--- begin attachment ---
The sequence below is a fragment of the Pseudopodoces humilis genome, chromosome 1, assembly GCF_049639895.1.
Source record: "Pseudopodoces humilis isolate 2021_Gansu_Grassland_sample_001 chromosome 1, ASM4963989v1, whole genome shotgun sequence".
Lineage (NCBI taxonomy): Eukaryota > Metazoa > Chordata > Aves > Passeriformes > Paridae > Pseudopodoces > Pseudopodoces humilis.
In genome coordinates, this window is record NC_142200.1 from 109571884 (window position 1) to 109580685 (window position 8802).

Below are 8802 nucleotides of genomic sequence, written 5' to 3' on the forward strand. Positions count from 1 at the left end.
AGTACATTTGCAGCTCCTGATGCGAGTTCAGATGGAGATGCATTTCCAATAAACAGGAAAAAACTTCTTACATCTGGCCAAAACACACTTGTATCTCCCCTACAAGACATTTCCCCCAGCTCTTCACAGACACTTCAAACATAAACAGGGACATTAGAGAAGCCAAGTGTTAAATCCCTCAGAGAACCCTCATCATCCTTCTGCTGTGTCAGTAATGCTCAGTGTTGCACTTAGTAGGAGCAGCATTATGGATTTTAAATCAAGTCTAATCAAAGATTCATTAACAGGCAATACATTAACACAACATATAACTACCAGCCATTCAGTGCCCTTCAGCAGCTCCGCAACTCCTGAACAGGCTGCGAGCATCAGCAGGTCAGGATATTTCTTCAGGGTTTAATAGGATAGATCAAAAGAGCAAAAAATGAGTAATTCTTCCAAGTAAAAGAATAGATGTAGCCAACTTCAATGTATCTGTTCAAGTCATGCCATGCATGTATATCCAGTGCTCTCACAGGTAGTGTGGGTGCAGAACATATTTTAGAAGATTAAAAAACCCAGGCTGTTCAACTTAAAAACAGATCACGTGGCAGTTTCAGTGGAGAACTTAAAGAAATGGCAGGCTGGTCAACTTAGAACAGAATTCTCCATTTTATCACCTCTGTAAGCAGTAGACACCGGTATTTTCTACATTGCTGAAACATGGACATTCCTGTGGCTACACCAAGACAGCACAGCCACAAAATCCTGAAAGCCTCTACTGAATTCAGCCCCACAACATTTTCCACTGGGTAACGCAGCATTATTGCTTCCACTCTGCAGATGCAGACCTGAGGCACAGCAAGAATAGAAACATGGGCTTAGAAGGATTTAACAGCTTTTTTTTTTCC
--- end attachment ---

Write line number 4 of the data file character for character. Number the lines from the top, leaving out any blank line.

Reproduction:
In genome coordinates, this window is record NC_142200.1 from 109571884 (window position 1) to 109580685 (window position 8802).